5. The invention as defined in claim 4 wherein the reflecting and diffracting means subtends approximately the diameter of the said central axis horn in a plane normal to the vertex of the reflecting and diffracting means.
6. The invention as defined in claim 4 wherein the reflecting means has a vertex angle of approximately 90.
7. The invention as defined in claim 1 wherein the length of the central axis horn is pre-selected to provide a desired phase lag between the acoustic energy radiated by said transducer and the acoustic energy radiated by the radial horn.

This is a continuation of application Ser. No. 875,593, filed Feb. 6, 1978.


The present invention relates generally to acoustic radiators, and more particularly to a loudspeaker system for radiating wide band acoustic energy generally horizontally throughout an angle of 360.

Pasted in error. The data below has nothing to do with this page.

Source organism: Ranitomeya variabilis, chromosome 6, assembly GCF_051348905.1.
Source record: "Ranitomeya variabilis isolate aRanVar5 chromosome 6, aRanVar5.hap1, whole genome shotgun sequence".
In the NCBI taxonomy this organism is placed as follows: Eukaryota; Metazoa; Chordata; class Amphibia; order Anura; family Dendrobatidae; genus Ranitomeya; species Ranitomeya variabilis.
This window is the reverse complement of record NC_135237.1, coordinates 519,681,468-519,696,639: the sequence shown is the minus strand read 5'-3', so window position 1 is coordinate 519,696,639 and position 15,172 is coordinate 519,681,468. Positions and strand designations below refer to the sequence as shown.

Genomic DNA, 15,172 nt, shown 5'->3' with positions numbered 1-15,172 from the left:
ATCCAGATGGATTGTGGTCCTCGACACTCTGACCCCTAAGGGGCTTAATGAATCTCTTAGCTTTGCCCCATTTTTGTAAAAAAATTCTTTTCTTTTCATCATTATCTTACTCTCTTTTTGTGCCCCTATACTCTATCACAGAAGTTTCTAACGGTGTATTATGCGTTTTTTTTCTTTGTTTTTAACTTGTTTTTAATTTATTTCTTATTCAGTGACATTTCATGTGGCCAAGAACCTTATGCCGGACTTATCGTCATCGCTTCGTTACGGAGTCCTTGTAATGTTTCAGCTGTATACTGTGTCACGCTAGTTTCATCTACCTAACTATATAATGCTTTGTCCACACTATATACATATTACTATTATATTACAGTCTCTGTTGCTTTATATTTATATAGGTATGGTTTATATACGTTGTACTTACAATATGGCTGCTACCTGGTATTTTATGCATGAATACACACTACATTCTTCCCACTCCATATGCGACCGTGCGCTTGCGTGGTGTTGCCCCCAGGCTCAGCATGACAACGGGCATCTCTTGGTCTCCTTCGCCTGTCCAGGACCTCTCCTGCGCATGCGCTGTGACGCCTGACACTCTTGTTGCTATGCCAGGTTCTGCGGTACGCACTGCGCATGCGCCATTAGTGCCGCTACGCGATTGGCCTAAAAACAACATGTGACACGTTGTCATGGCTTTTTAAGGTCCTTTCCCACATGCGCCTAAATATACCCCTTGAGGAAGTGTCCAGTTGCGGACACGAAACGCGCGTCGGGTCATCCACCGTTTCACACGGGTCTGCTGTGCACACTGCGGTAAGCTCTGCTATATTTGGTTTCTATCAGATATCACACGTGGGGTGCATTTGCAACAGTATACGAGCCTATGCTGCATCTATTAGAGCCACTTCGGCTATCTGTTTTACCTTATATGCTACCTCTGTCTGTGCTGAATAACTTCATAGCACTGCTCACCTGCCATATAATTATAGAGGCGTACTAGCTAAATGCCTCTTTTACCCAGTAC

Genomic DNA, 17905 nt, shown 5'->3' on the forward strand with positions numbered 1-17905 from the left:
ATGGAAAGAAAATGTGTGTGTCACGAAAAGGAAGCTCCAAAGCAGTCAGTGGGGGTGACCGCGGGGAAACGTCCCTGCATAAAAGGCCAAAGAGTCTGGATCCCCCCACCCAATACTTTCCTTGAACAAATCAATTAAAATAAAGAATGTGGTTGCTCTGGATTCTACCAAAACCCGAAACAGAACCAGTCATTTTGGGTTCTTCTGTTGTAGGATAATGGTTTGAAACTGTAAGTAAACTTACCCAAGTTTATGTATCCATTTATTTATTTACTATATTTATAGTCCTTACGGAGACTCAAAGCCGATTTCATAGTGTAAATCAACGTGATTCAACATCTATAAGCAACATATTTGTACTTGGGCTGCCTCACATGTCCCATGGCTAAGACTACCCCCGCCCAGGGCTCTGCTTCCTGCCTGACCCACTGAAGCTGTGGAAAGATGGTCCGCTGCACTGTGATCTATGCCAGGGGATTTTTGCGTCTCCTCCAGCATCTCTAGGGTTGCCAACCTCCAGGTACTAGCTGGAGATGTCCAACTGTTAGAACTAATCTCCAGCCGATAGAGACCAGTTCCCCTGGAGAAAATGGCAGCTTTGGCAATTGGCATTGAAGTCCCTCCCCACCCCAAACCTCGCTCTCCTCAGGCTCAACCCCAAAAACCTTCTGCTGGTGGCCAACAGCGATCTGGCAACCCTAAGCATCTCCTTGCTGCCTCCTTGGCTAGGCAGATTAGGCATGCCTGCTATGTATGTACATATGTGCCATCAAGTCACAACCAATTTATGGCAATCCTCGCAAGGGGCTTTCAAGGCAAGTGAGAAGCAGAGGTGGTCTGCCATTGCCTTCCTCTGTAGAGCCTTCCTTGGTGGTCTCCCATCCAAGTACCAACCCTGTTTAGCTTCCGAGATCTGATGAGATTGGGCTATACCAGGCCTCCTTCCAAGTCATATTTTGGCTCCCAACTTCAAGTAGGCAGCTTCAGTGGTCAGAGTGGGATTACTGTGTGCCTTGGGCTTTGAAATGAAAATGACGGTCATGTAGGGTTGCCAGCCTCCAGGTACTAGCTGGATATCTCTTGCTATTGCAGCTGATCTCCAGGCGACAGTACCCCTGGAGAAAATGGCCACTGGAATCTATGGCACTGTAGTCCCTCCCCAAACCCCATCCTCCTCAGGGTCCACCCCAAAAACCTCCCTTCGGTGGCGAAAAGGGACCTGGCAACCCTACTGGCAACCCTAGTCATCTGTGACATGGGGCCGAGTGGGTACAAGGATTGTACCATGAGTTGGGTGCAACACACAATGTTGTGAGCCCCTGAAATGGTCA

Many attempts have been made in the prior art to provide radiators or loudspeakers for radiating acoustic energy multi-directionally, and more especially throughout 360 in a generally horizontal plane. Three such early attempts are disclosed in U.S. Pat. Nos. 1,692,994 to Mattis, 1,918,366 to Abrahams, and 2,065,367 to Evans, and more recent proposals are exemplified by the constructions shown in the U.S. Pat. Nos. 2,820,525 to Fountain and 3,329,235 to Shaper, and the references cited therein. Conventional high fidelity sound equipment of recent years provides at least two radiators; a tweeter for radiating acoustic output having frequencies above a given crossover frequency, and a woofer for radiating acoustic output having frequencies below the crossover frequency.